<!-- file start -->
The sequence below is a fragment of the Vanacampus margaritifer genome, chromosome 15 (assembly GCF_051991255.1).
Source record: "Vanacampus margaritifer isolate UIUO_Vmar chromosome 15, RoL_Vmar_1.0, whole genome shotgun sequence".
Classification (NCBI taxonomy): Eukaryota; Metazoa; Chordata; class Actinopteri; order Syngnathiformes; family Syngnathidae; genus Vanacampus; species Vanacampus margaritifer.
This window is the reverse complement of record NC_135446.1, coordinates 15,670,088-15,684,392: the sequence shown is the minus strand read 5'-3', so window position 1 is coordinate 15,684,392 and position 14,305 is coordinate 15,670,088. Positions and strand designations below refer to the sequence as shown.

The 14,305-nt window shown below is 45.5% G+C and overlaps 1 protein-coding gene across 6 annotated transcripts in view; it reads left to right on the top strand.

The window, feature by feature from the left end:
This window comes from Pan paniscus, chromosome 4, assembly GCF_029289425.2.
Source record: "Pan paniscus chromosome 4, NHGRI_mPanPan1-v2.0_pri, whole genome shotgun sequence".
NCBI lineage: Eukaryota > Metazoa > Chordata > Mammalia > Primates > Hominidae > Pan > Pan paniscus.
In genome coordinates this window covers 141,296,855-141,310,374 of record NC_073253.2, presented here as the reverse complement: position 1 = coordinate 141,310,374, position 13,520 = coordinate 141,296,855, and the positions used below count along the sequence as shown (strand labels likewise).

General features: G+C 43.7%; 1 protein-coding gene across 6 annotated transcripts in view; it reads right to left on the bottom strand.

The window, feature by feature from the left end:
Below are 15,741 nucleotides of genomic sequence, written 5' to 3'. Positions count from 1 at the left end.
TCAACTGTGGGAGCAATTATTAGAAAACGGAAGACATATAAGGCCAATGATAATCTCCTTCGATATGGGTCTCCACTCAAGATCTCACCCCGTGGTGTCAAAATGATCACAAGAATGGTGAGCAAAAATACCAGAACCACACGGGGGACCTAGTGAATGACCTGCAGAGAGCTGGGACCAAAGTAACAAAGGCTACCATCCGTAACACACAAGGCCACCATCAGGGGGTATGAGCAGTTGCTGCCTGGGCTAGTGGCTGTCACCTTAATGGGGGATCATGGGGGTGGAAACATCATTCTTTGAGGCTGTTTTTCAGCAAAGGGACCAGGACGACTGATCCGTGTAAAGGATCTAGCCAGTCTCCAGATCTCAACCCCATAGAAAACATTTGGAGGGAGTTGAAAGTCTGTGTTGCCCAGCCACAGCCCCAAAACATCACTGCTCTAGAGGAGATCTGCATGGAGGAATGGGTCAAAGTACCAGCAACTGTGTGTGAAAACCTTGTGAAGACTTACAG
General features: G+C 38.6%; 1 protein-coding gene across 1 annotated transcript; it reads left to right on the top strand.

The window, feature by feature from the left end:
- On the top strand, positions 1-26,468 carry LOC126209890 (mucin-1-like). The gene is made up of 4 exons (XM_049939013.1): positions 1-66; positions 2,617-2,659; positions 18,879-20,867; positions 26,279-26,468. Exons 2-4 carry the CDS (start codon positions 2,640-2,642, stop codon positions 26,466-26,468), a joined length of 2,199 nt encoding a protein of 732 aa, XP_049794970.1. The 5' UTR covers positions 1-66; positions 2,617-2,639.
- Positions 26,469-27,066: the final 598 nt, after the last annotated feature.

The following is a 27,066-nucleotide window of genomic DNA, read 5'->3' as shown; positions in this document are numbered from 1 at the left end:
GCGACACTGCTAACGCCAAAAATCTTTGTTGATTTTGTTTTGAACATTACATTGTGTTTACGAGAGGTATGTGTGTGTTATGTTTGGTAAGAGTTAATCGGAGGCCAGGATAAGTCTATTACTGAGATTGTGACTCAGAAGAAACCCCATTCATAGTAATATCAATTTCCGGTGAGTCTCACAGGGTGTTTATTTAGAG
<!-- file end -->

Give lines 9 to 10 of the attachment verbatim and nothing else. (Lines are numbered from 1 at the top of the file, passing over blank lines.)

NCBI lineage: Eukaryota > Metazoa > Chordata > Mammalia > Primates > Hominidae > Pan > Pan paniscus.
In genome coordinates this window covers 141,296,855-141,310,374 of record NC_073253.2, presented here as the reverse complement: position 1 = coordinate 141,310,374, position 13,520 = coordinate 141,296,855, and the positions used below count along the sequence as shown (strand labels likewise).